Genetics questions answered

iStockphoto girl-and-chimp
Published: 10 September 2016 (GMT+10)

Feedback archiveFeedback 2016

James K., Canada, writes:

Hello I really appreciate your work, its equipped me with the means of defending my faith and it has been a pleasure to read through your articles.

I was just wondering why you never discuss the genetic similarities between humans and suids and the rodentia clade. It seems to me to be a strong argument for us creationists, for if members of the family perrisiodactyls bear such striking similarity to humans, (perhaps even more so than certain primates) then by evolutionary reasoning pigs should be incorporated into the immediate lineage of human evolution. This would cement the fallaciousness of tracing evolutionary lineage via comparison of genetic similarity between organisms would it not? Again I really appreciate all your work, please correct me if I'm wrong.

, CMI-US, responds:

You raise an interesting point, but it might be more difficult to use that argument than you think. While there are certainly similarities between humans and things other than chimpanzees, the plain fact of the matter is that chimpanzees are closer to us than pigs. In fact, there IS a general hierarchical order to things, with things that are more morphologically similar to one another being more genetically similar to one another. So, even though rodents, pigs, people, and apes all have a lot in common, chimps have more in common with us.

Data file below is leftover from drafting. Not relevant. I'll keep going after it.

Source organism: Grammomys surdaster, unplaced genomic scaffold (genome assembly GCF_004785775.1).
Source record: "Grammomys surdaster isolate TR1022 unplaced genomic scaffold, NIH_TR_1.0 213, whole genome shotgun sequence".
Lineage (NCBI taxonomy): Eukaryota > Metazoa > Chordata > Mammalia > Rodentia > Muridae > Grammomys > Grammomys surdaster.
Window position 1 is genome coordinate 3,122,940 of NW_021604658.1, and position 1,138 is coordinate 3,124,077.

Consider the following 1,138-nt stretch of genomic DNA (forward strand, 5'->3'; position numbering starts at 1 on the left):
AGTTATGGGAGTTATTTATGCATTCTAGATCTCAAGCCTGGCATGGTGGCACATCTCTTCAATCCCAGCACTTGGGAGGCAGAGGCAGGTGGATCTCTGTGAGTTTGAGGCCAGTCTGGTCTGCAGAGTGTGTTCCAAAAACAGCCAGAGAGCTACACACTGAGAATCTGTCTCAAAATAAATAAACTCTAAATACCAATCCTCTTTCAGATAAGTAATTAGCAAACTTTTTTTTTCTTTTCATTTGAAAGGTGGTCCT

But why would anyone expect otherwise? Given a range of species, something is bound to be more similar to us than other things. And if chimps eat the same foods we do, have the same temperature requirements we do, etc., I would absolutely expect them to be genetically more similar to us than, say, fruit flies. Thus, since both evolutionists and creationists expect common form to equate to common genetics, the genetic similarity of anything to humans cannot be used as an argument for evolution. The difference is evolutionists attribute this similarity to common ancestry, while creationists attribute it to a common Designer.

Ken H., Canada, writes:

Creation Ministries, I find your magazine very informative and faith assuring. I have a question however, that may be of interest to others also.

The recent unravelling of the significance of DNA attests to God’s miraculous plan of procreation and genetic inheritance. If it were possible to have a DNA sample from Jesus, what do you suppose it would reveal concerning his Father, God? His DNA could not be identical to Mary’s or He would have been female, and a clone. The Y chromosome must have been present.

Dr Robert Carter replies:

Since Jesus was not recorded as looking different from His contemporaries, it is almost certain that He would have carried various traits that gave him a “Middle Eastern” look. Yes, He could not have received a Y chromosome from his mother, and so this would have had to be manufactured from scratch by God (this is part of the miracle—some female animals can give birth to daughters parthenogenically, but giving birth to males is not possible because male-specific genes on the Y chromosome are required). Several people have speculated that Jesus’ Y chromosome would have been identical to that of Adam, but I see no reason for this. Regarding the rest of the genome that God would have added to Mary’s egg cell, I highly suspect it would look Middle Eastern as well. Thus, the only real test is that of the Y chromosome. But this is a “type B” experiment: If the Y is unique this proves the uniqueness of Christ, but if the Y is generically Middle Eastern it proves nothing. Note, I put no stock in the authenticity of the Shroud of Turin, but I would still like to see the blood stains analyzed for DNA content.